The B-BBEE Commission has published a notice explaining how a complaint about fronting may be lodged and how it will respond
The Broad-Based Black Economic Empowerment Commission (B-BBEE Commission) recently published an explanatory notice on its fronting investigations. It may investigate fronting on its own initiative or as a result of complaints received.
The explanatory notice states that for the B-BBEE Commission to consider a complaint, it must relate to a contravention of the Broad-Based Black Economic Empowerment Act (B-BBEE Act). It may occur within any of the B-BBEE elements, namely ownership, management control, skills development, enterprise and supplier development and socio-economic development contributions. The B-BBEE Act defines a fronting practice very broadly as a transaction, arrangement or other act or conduct that directly or indirectly undermines or frustrates the objectives of the B-BBEE Act.
Any person affected by a fronting practice or any concerned member of the public can lodge a complaint with the B-BBEE Commission, at no cost. A complainant may do so through legal representation, although this is not mandatory. A complaint may also be lodged anonymously.
The explanatory notice states that at any time after a complaint has been initiated, the B-BBEE Commission may publish a notice disclosing the alleged fronting practice and inviting further complaints about it. The B-BBEE Commission may also consolidate two or more complaints into a common investigation if the complaint involves the same person(s).
The submission of a complaint should be accompanied by supporting documents, including:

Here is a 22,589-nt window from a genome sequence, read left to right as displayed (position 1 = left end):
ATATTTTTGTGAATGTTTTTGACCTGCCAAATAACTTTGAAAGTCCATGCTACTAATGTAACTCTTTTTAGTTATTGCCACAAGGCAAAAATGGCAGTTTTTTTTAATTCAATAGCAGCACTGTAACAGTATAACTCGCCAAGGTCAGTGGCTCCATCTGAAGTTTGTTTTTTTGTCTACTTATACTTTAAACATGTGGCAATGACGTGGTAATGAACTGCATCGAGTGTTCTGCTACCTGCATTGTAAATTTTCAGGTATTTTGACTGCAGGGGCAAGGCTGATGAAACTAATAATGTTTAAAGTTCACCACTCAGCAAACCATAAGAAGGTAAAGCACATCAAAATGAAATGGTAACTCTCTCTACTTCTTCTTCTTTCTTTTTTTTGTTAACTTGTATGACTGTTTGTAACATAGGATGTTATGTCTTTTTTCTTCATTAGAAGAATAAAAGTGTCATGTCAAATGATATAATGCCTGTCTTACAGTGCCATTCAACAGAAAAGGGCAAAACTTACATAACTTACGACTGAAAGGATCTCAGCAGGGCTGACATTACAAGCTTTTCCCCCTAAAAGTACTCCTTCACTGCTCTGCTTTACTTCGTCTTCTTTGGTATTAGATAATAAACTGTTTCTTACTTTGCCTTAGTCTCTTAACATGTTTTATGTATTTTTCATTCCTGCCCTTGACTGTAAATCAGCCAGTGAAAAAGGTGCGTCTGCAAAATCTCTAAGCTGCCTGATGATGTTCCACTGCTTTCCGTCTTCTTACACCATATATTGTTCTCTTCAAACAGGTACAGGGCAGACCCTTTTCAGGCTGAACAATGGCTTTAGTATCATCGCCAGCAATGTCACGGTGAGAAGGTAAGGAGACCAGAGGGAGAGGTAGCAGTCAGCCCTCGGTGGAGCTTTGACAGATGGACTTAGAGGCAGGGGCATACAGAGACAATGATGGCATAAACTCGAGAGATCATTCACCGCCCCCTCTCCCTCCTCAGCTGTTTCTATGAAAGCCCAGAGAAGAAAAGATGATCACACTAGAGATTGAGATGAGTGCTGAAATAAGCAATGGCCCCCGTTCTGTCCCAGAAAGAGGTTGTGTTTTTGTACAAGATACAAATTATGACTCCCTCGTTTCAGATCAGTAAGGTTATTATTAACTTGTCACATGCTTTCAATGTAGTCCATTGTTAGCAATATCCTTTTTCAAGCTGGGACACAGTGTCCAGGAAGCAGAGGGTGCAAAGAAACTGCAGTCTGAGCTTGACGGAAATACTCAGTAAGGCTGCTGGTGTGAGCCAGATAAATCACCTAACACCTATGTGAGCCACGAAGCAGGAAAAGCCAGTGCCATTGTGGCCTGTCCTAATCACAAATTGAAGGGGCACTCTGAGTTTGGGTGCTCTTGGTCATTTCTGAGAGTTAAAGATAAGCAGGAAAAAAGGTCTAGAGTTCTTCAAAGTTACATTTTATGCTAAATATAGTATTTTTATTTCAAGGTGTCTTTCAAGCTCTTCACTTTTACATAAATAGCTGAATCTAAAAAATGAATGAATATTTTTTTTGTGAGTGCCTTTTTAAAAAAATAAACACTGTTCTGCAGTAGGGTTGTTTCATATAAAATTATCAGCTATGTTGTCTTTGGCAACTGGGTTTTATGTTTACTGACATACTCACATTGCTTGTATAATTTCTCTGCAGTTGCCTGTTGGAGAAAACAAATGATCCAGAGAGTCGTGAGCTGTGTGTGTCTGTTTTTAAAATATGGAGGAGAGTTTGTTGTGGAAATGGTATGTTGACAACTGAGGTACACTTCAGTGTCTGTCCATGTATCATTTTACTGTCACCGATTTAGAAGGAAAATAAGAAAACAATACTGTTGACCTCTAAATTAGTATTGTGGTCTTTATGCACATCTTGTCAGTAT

- an affidavit by the complainant providing the background to the complaint;
- a certified copy of the complainant's identity document;
- the complainant's share certificate, if the complaint relates to an ownership issue;
- any applicable shareholders' agreement and/or memorandum of incorporation of the company against which the complaint is lodged (respondent);
- any applicable and relevant resolutions or minutes of meetings;
- the respondent's financial statement or information;
- the respondent's B-BBEE certificate or sworn affidavit;
- salary advice of the complainant; and
- recent contact details of the respondent.
Within five days of receiving a complaint, the B-BBEE Commission must acknowledge receipt and allocate a case number.
The B-BBEE Commission must, within 12 months, investigate the complaint and make a finding with or without a recommendation. As part of the investigation, the Commission may hold a formal hearing before a panel chaired by the Commission. Before publishing its final findings, the B-BBEE Commission must provide the respondent with 30 days (which may be extended by up to 10 days) to respond to its findings. The Commission may then publish its findings.